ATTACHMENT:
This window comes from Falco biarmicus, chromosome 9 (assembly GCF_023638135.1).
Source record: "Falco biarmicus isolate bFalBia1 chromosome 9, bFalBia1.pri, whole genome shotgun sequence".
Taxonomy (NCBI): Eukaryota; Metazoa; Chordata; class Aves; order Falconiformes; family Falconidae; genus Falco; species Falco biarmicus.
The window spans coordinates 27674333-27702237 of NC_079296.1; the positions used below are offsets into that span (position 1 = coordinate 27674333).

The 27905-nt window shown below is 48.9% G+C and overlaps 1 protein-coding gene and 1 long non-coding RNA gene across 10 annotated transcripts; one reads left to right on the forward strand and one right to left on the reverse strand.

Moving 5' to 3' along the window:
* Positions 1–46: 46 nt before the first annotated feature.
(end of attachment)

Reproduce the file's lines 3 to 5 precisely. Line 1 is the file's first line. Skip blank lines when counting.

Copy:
Taxonomy (NCBI): Eukaryota; Metazoa; Chordata; class Aves; order Falconiformes; family Falconidae; genus Falco; species Falco biarmicus.
The window spans coordinates 27674333-27702237 of NC_079296.1; the positions used below are offsets into that span (position 1 = coordinate 27674333).

The 27905-nt window shown below is 48.9% G+C and overlaps 1 protein-coding gene and 1 long non-coding RNA gene across 10 annotated transcripts; one reads left to right on the forward strand and one right to left on the reverse strand.